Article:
According to Lisa Pollack in the Financial Times of 23 December, presumably drawing on some neuro-science research:
Babies think in logs. In logarithmic scales, that is. This means that newborns are able to notice when an image of eight ducks on a screen switches to an image of 16 ducks. We notice they notice because when the switch happens to the larger flock, there’s an observable spike in activity in the parietal lobe of a baby’s brain.
This isn’t just about babies noticing that something has changed — a switch on the screen between eight ducks and eight trucks lights up a different region of the brain. That babies can clock a large percentage increase in quantity, such as 100 per cent in the case of the ducks, but not a small one (say, between eight and nine ducks) is what defines their innate sense of numbers as logarithmic rather than linear. In contrast, integers, and the linear scale we place them on, is something that we have to learn by rote when our parents teach us how to count. It’s a cultural construct.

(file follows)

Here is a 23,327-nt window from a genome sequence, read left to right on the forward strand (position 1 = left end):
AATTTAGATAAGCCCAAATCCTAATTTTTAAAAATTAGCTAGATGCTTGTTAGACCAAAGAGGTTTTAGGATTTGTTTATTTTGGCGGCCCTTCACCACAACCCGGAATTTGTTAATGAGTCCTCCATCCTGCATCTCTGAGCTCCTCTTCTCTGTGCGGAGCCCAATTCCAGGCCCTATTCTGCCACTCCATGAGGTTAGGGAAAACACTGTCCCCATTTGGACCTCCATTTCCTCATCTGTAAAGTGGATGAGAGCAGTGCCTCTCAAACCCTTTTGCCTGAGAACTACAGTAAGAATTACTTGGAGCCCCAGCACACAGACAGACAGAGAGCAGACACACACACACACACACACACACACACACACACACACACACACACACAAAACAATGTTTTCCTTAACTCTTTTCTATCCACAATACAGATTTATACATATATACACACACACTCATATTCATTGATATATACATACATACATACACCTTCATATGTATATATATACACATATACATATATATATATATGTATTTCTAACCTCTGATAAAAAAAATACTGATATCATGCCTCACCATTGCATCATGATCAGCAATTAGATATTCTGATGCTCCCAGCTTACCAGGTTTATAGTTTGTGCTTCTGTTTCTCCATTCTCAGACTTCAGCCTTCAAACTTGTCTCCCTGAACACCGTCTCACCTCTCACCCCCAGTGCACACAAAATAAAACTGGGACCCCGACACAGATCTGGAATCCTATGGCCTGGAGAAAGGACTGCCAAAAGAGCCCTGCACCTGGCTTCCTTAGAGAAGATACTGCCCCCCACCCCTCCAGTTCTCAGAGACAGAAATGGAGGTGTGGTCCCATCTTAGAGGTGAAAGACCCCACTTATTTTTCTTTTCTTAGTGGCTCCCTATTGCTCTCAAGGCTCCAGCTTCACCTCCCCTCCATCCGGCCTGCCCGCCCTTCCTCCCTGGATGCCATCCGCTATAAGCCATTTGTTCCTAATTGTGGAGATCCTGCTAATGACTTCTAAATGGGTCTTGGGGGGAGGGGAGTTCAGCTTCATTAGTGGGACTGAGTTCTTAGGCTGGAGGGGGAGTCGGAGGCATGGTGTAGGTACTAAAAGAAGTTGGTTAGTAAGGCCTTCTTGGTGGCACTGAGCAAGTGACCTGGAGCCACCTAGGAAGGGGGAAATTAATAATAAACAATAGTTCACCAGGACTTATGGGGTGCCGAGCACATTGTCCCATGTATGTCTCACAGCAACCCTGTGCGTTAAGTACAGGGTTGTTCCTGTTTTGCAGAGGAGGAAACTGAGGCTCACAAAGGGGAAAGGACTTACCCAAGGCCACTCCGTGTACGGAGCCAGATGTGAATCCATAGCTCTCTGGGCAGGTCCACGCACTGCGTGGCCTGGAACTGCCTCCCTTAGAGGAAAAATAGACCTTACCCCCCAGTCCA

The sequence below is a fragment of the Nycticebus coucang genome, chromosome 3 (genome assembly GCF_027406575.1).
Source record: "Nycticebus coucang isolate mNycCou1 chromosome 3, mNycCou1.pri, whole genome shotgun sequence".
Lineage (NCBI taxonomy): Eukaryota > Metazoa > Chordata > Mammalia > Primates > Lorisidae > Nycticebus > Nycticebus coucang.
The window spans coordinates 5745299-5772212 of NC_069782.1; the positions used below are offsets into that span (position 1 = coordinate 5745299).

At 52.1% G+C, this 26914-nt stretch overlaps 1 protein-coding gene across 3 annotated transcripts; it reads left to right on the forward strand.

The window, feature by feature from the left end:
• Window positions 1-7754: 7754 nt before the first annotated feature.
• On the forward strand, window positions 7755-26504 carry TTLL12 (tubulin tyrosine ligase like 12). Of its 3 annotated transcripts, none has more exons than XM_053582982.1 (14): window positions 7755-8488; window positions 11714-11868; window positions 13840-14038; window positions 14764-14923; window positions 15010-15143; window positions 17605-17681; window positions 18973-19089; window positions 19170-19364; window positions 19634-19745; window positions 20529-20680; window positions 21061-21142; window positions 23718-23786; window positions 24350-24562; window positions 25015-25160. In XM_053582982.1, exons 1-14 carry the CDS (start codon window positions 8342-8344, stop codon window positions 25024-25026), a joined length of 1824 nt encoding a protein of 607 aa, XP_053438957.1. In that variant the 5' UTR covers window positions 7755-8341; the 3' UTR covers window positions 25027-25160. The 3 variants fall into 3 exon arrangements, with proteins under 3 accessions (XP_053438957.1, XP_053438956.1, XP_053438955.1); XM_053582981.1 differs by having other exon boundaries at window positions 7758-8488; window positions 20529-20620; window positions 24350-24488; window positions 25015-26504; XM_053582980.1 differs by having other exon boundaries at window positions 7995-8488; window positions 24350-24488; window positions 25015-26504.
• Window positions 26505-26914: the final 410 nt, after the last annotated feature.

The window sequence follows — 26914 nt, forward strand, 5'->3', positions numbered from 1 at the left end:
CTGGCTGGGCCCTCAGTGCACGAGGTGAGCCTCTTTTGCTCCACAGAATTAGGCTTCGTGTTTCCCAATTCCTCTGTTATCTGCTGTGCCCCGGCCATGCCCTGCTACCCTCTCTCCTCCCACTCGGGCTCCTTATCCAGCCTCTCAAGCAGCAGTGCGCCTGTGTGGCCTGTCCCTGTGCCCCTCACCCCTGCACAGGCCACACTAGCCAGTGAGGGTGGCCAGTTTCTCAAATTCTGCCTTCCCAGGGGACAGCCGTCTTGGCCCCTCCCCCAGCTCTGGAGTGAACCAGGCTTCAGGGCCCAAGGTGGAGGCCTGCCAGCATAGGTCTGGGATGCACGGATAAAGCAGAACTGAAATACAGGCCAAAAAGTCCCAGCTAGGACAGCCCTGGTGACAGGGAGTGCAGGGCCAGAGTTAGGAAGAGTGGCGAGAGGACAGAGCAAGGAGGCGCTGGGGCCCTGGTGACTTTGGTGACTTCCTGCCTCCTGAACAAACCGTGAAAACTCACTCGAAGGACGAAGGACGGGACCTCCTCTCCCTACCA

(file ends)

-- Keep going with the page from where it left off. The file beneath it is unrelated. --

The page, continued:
This is useful for our S2 “How Random Can You Get?” investigation.